For several weeks now, I’ve been hinting at a surprising sixth lesson that ties all the other ones together. In fact, this sixth lesson, Cultivating the Courage to Connect, may be the most important lesson of all the others. In our social-media society where we signify our association with others by “connecting”, “friending” or “following” each other we acknowledge the power of connection… but are we connecting in superficial ways that limit the powers of connection?
Let’s explore why Cultivating the Courage to Connect struck me as a surprising lesson from the Lewis and Clark expedition!
After the Expedition
First, I was surprised to learn about Meriwether Lewis after the expedition. Lewis had accomplished something spectacular, but the expectations to perform did not suddenly end upon his triumphant return from the West in September of 1806. Lewis was shortly thereafter nominated by Jefferson to be Governor of Louisiana, a type of political and social leadership that was brand new for Lewis.
But Lewis still had obligations to fulfill from the expedition. By April of 1807, he had made arrangements with a Philadelphia printer to publish several volumes about the expedition and fully expected that the first volume would be published by the end of that same year. But at least 6 months after the expected release of the first volume, Jefferson wrote to Lewis in July of 1808. Here are a few excerpts from that letter:
First, there was a complaint…
“Since I parted with you in … Sept. last I have never had a line from you.”
…then an expression of trust about a matter Jefferson truly wanted Lewis’ advice about…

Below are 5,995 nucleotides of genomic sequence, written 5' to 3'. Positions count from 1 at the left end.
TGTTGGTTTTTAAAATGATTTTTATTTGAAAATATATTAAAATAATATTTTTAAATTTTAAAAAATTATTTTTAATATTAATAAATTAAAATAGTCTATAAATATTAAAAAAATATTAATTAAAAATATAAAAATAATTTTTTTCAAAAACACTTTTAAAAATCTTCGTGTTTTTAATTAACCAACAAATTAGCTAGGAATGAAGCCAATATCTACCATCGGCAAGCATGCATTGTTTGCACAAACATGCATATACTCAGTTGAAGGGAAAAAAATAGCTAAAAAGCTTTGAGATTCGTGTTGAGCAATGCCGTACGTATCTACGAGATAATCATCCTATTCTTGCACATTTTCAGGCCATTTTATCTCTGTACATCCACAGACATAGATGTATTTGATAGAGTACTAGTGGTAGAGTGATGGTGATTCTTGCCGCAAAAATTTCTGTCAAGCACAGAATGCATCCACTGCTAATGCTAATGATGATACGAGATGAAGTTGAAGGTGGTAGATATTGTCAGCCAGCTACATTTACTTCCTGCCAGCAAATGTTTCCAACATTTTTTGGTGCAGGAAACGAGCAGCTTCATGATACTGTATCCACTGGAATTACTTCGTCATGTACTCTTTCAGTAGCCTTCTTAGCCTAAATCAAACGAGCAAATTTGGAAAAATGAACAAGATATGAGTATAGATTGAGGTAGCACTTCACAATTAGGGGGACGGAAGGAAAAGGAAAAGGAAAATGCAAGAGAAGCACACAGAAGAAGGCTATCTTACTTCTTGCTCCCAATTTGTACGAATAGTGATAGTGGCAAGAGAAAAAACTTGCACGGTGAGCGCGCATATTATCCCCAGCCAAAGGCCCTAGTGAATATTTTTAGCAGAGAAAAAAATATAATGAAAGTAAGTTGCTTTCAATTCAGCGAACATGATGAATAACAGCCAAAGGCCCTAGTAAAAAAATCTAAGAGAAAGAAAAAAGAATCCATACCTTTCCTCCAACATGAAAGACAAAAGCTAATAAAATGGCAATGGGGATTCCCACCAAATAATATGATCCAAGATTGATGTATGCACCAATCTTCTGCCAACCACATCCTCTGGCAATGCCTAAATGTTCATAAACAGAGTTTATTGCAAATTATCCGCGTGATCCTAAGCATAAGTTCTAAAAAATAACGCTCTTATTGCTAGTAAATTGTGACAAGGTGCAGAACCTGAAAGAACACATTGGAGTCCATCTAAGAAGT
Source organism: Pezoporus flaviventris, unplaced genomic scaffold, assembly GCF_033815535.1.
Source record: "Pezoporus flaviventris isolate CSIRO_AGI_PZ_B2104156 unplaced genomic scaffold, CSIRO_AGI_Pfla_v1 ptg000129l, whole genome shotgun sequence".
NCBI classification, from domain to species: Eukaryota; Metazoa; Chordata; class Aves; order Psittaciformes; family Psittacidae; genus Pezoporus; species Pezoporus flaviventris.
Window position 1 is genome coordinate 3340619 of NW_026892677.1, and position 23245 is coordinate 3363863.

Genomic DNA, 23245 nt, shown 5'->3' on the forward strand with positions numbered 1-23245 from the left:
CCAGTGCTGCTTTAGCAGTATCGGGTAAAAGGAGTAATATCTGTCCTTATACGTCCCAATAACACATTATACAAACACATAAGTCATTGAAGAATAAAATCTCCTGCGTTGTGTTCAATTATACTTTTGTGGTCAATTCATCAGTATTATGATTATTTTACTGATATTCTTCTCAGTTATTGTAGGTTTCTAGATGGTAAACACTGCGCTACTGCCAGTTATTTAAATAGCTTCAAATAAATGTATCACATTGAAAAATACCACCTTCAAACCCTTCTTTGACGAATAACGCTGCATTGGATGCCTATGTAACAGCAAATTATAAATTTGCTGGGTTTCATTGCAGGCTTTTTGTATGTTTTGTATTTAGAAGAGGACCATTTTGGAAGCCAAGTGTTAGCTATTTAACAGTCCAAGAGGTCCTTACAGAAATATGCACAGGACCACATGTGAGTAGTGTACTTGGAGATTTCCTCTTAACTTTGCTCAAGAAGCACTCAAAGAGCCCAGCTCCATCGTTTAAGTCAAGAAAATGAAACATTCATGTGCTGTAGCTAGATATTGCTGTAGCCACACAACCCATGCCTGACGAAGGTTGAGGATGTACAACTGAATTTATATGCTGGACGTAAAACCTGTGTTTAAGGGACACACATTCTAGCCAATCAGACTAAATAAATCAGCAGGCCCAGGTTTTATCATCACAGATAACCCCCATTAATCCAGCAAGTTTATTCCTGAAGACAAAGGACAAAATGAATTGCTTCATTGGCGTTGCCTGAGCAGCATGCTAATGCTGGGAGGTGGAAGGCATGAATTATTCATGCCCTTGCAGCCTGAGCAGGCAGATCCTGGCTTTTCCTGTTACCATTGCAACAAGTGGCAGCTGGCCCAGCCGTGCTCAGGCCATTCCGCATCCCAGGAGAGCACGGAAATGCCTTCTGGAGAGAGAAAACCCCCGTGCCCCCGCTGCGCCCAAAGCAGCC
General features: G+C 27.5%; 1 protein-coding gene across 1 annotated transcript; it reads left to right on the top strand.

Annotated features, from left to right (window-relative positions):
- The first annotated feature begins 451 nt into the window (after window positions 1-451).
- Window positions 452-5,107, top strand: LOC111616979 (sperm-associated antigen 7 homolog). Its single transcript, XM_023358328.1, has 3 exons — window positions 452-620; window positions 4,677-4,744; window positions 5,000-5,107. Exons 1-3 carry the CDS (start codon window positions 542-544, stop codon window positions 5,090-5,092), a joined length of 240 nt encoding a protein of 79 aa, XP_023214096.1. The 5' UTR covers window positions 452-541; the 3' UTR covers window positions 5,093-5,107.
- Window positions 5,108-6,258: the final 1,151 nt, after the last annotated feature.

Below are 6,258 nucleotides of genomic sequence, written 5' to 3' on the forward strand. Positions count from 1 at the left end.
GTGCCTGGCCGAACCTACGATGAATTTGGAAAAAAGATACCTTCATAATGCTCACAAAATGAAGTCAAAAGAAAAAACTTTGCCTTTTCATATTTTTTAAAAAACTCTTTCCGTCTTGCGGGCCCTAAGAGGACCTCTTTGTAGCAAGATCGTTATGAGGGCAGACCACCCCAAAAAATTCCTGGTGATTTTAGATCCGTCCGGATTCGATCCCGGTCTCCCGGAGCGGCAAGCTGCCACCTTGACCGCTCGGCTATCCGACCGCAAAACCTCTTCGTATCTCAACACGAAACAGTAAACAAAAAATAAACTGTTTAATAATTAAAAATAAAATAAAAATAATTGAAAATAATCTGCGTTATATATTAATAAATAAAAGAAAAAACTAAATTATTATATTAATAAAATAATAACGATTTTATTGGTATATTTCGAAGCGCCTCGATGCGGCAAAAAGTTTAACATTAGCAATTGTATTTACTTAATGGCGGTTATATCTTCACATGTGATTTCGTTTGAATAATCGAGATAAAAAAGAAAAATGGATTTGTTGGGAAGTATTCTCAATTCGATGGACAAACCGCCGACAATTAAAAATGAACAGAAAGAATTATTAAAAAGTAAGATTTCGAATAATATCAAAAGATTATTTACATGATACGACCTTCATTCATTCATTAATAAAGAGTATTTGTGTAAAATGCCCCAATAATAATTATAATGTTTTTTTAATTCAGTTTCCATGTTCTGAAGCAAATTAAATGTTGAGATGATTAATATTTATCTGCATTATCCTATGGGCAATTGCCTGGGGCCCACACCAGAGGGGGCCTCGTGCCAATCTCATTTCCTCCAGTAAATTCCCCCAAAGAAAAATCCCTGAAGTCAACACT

“if it can be effected in any other way & at any reasonable expence.”
…Finally an expression of worry…
“We have no tidings yet of the forwardness of your printer. I hope the first part will not be delayed much longer.”
Isolation in Challenges
Much has been written about what Lewis was occupied with during that time. Faced with health, social, and political challenges, Lewis seemed to be isolating himself. As we see in this letter from Jefferson, who was his biggest champion, Lewis had not been in contact for at least 10 months. Even in the age of pony express communication, we can tell that Jefferson expected and was hungry for more connection with his trusted friend!
For me, the lesson from this part of Lewis’ journey is this: Even though Lewis had triumphed in an unknown wilderness, he was struggling with new challenges that he had not faced before, but this time he did not have Clark and his Corps of Discovery to collaborate with, and he was not inclined to reach out. Perhaps he expected that as the greatest explorer of his time, all other challenges in life should be easy for him. However, I believe the outcome could have been much different for Lewis had he truly connected with others about his challenges. At the very least he might have gotten support to alleviate the self-destructive thoughts of fear, failure, and doubt which most likely plagued him. And at best, he might have discovered ways to work through and actually triumph over his challenges as he had done previously while connecting daily with his Corp of Discovery on the trek!
Connecting is Core
Let’s consider the way connecting with others has been a factor in all the other great leadership lessons we’ve discussed.
Start with Why
Jefferson was driving toward scientific knowledge and his vision for huge commercial impact, but this could not be accomplished alone. Jefferson would have never realized his vision had he not connected with Lewis and many others who helped to crystallize the What and the How of the expedition! The ultimate purpose of the Lewis and Clark expedition was formulated in connection with, and for the benefit of, other people.
Beware your Bias